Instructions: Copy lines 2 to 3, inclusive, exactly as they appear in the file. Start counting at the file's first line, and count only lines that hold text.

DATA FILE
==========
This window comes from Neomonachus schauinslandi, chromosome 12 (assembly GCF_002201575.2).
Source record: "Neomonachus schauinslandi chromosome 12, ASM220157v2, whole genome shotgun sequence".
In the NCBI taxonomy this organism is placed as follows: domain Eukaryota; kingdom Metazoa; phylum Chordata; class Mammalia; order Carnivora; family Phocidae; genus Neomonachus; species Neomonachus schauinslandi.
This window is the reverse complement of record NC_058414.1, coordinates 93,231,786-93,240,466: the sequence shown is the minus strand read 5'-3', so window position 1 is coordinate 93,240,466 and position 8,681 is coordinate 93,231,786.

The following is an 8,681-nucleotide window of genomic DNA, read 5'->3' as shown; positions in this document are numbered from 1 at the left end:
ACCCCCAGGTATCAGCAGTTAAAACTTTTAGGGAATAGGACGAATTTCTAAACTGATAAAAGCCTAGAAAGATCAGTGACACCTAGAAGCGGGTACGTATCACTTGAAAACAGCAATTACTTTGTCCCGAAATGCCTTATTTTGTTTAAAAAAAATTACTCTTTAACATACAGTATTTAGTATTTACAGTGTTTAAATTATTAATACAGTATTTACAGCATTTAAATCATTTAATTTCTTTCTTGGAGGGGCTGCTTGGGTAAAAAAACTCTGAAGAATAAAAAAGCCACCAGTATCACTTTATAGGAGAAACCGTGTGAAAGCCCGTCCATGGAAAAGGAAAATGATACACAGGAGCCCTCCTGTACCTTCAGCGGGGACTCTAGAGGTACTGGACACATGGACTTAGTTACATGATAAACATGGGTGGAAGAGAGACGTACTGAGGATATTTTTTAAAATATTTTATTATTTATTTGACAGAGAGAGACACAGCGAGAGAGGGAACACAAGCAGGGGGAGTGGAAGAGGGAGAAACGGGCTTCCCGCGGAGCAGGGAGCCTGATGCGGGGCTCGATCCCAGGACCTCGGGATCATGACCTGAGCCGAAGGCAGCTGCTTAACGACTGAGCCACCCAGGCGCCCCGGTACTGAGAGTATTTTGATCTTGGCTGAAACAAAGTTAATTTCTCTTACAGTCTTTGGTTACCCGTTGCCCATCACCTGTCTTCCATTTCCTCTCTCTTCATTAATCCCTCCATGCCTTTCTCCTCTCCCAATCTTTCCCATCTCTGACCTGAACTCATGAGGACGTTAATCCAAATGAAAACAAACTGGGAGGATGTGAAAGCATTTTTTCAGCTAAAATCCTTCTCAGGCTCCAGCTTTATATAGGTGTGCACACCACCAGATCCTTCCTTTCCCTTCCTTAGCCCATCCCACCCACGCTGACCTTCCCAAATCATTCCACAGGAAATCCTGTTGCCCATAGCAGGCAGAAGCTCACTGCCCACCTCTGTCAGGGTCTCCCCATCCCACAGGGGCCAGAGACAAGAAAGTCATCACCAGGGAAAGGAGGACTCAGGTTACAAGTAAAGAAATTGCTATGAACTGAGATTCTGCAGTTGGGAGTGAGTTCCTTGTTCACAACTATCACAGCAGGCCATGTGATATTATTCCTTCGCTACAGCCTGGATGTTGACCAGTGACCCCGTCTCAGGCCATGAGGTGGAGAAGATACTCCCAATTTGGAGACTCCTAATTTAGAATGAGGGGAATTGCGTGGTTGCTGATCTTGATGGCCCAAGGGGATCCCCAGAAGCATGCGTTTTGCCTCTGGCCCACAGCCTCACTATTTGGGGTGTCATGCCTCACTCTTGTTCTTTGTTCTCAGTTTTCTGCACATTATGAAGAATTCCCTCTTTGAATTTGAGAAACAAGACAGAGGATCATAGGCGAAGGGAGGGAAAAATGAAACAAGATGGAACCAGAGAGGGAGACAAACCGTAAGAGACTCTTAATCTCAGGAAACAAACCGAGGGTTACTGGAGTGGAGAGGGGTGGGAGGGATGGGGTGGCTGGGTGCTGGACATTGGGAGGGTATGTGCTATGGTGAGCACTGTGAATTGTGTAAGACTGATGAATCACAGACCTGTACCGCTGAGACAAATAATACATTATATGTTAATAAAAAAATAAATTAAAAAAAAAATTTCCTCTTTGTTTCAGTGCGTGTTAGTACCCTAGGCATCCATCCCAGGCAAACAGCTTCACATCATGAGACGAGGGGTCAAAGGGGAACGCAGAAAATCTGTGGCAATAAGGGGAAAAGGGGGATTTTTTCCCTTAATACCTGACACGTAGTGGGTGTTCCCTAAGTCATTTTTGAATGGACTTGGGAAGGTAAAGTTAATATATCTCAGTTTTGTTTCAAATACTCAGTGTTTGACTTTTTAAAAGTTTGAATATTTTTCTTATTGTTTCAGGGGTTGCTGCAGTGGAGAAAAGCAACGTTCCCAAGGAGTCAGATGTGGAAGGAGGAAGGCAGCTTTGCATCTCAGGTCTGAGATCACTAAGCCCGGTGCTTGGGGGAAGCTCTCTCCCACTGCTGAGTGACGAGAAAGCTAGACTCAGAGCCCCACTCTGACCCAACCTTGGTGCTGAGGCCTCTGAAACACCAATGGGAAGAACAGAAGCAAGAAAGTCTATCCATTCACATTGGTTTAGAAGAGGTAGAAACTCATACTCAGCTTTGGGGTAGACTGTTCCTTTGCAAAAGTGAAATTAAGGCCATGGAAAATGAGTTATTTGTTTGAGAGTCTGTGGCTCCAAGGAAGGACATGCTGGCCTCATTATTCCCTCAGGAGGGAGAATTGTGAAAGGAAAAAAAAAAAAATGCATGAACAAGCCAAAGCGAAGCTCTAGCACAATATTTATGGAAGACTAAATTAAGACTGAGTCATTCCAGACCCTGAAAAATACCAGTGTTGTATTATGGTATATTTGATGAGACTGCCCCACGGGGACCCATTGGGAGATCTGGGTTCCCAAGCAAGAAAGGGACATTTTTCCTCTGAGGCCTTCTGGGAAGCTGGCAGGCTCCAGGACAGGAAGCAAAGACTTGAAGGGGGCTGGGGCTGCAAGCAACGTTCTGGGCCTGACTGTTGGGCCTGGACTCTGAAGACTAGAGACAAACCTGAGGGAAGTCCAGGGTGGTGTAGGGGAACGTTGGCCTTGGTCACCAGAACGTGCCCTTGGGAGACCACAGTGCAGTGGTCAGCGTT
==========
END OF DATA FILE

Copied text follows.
Source record: "Neomonachus schauinslandi chromosome 12, ASM220157v2, whole genome shotgun sequence".
In the NCBI taxonomy this organism is placed as follows: domain Eukaryota; kingdom Metazoa; phylum Chordata; class Mammalia; order Carnivora; family Phocidae; genus Neomonachus; species Neomonachus schauinslandi.